Examining the stable door after the horse has bolted: Why is EIA such a challenge?
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htimely reminder that a casual approach to a dangerous disease can
ing indifference and complacency in disease control. This isunacceptable. There is a clear need for a better understanding ofthe way the EIA virus evades the immune system so effectively;seroconversion is efcient and forms the basis of serological diag-nosis, but the virus survives in spite of it. If the particular mecha-nisms of immune evasion could be understood the chances ofdeveloping genuine preventative measures would improve signi-cantly. It is therefore satisfying that this issue of The Veterinary
in many disease conditions are a direct result of intracellular oxi-
of peroxides and free radicals that damage all components of thecell, including proteins, lipids, and DNA. The recognised responsesthat arise from oxidative stress form the basis of the pathogenesisif many disease conditions. These include programmed cell death(apoptosis) and even necrosis in the most severe circumstances(Lennon et al., 1991) The natural defences against oxidative stressinclude the physical barriers that restrict free radicals to their sitesof production within cells, enzymes that neutralize dangerous
The Veterinary Journal 192 (2012) 253254
w.elead to considerable loss.Where a disease has no known treatment and where the prog-
nosis is extremely poor, there is a marked tendency to forget ordisregard it; the fact that many countries have supposedly elimi-nated EIA whilst others accept its endemicity, has led to an appall-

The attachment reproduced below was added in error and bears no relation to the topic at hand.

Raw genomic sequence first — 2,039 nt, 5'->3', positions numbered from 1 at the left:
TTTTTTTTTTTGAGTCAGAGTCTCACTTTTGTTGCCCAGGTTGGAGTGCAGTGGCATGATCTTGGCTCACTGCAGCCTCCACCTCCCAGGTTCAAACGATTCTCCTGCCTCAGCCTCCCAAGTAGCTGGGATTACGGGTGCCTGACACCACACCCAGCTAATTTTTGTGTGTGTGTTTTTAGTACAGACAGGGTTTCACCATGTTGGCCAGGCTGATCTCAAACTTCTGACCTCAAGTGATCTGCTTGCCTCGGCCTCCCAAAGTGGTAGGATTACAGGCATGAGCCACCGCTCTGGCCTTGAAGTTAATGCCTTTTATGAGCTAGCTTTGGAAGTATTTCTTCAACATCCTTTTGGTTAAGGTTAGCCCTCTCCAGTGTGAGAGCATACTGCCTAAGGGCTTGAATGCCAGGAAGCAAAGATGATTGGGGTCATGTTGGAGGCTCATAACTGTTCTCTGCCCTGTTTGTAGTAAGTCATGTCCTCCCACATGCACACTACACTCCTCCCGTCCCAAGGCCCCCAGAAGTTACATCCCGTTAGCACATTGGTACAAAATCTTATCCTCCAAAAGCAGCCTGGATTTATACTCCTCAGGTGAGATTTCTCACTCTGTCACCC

dative stress representing an imbalance between the productionand manifestation of reactive oxygen species in the cell and a bio-logical systems ability to overcome the resulting cellular damagewithout causing harm to the body. Disturbances in the normal re-dox state of tissues can cause toxic effects through the productionGuest Editorial
Examining the stable door after the horse
It is an unfortunate fact that research into a disease is only trig-gered when outbreaks that have a signicant nancial impact oc-cur and, as a result, the responses are often frantic and illthought out. Only then are some of the fundamental issues of thecondition brought into public and scientic scrutiny and, all toofrequently, we simply close the stable door after the horse hasbolted or, more particularly, we examine the door to see why thehorse has bolted and then close it (Brangan et al., 2008). Such ret-rospective approaches do little to encourage prospective diseaseresearch and surveillance since there is usually panic, and hasty,irrational, wrong or unjustied decisions are frequently made. Itis unwise simply to accept the dogma that is included in textbookssince that is often based on dubious science from ages past. Withwidespread movement of animals for sport, breeding, leisure orslaughter, it has become increasingly critical that more effort ismade to encourage prospective research.